Integrated product design and development in today’s highly competitive, demanding and economically challenging world is a complex process depending upon input of many individuals, groups, organizations and even communities, which collaborate to realize the product. Due to the multi-technology nature of modern products, the design process requires multi-disciplinary resources.

Engineering design literature provides an extensive knowledge base of product design processes, most of which are specific in an explicit or an implicit way to a specific discipline. This is because some time ago, the products were perceived to be rather mono-disciplinary.

Recently, design processes have been described for integrated products from inter-disciplinary and multi-disciplinary team perspective (e.g. [1]), however, they too take product specific and discipline specific point of view.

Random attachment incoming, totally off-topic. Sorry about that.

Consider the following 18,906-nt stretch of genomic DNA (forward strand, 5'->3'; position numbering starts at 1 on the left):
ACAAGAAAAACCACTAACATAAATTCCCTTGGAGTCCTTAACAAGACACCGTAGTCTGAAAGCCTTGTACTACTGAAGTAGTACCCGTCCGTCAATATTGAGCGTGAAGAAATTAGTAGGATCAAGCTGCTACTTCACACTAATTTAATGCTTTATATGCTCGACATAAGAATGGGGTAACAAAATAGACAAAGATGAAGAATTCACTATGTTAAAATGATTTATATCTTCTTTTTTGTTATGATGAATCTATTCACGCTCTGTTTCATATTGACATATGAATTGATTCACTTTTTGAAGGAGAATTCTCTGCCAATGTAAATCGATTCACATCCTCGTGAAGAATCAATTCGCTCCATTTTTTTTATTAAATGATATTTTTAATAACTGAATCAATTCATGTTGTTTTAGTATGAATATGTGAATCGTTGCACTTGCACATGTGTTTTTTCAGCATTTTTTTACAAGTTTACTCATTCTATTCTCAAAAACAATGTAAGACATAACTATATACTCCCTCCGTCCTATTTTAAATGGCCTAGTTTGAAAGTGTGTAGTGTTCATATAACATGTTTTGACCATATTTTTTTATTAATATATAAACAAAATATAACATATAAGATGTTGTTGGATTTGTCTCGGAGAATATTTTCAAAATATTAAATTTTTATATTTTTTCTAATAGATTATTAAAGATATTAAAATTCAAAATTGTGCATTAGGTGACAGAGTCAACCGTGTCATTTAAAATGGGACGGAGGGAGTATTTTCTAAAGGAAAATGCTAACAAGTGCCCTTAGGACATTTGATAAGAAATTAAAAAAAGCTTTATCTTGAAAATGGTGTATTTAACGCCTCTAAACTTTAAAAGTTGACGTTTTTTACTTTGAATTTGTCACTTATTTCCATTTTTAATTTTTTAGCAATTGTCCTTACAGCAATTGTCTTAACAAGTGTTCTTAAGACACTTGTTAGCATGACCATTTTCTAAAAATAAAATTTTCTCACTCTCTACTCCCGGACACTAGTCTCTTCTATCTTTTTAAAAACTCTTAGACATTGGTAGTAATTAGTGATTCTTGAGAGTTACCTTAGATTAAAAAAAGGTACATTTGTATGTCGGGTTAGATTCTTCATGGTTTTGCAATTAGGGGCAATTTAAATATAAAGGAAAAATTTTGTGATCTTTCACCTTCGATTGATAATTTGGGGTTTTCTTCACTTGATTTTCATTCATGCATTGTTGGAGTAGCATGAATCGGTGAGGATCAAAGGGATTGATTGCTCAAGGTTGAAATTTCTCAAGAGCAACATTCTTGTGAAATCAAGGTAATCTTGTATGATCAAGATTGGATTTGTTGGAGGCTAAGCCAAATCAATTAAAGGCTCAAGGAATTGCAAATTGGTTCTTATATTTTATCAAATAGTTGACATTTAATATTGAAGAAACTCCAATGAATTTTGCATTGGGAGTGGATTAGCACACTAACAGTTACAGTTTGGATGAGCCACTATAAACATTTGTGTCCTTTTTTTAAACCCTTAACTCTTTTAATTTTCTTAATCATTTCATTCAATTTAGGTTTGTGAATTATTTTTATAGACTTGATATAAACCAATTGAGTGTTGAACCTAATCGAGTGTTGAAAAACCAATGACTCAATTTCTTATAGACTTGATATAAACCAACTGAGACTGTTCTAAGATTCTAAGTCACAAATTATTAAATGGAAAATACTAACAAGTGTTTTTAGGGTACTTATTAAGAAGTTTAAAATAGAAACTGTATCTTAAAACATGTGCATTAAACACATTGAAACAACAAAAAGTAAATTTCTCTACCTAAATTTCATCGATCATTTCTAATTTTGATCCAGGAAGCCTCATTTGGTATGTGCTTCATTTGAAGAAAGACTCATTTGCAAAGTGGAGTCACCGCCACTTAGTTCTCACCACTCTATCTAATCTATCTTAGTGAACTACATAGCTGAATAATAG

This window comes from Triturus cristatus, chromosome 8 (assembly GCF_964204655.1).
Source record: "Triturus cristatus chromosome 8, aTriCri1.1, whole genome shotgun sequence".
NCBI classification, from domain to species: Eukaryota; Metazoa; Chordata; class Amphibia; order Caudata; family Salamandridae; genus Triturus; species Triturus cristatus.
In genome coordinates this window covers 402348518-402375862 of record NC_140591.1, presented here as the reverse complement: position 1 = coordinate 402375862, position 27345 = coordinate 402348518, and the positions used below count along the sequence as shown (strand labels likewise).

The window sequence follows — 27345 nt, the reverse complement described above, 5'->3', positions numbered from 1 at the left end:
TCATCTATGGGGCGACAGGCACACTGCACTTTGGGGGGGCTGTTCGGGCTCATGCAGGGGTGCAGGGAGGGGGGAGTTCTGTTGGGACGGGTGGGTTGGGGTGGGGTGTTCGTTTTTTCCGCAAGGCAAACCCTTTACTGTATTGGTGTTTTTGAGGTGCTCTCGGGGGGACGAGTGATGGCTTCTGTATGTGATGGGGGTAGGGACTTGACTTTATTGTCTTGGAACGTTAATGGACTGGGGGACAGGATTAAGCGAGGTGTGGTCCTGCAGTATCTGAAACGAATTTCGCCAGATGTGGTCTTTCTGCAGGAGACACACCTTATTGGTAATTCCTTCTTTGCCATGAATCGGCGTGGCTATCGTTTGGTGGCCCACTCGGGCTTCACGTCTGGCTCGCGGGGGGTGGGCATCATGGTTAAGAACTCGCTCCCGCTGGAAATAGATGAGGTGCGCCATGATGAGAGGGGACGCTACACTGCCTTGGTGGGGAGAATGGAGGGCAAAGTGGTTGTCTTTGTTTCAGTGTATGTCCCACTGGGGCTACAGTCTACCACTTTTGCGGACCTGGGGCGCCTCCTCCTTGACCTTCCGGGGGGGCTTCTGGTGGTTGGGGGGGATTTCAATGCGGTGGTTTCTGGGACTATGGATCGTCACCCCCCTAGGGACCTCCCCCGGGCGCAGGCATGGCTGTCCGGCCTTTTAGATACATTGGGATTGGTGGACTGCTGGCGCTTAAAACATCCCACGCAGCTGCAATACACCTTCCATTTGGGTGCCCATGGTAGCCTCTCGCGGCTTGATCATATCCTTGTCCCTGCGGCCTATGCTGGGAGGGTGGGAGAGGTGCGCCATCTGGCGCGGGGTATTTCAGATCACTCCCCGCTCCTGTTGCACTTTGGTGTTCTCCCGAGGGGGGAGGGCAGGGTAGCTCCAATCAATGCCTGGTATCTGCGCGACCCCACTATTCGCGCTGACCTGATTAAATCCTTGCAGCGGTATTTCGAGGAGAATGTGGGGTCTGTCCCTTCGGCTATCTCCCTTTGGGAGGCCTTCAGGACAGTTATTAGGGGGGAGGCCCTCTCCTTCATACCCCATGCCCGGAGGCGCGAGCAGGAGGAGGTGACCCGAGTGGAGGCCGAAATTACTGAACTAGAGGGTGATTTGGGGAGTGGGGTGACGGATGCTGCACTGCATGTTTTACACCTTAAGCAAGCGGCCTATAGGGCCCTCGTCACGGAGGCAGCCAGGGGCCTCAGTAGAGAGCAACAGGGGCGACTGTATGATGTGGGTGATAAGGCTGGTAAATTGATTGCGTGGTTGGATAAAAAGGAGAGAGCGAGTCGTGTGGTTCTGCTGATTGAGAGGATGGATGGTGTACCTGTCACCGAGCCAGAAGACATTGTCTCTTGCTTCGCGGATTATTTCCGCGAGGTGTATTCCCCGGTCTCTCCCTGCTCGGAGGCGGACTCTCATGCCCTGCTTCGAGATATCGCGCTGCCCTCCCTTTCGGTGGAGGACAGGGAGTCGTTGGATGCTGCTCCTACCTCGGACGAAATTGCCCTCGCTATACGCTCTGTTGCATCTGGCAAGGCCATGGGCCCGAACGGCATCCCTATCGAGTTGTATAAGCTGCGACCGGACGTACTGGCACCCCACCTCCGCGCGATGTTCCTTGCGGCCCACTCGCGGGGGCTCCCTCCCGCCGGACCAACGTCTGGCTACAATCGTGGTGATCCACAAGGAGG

This paper takes a transdisciplinary perspective towards product design and presents results from an empirical study carried out to analyze the design process of different integrated products belonging to different disciplines/industrial segments; all of which involve multi-disciplinary or transdisciplinary involvement.

A framework based on key findings from the transdisciplinary consolidation of academic design process models presented by Gericke and Blessing and Eisenbart et al. is developed and used to provide answers to the following research questions:

• How well does the literature based trans-disciplinary design process apply to the trans-disciplinary industrial context?

• Are there similarities between design processes across organizations regarding presence of process stages and design states?

• Are there any elements that deviate from the literature-based framework?

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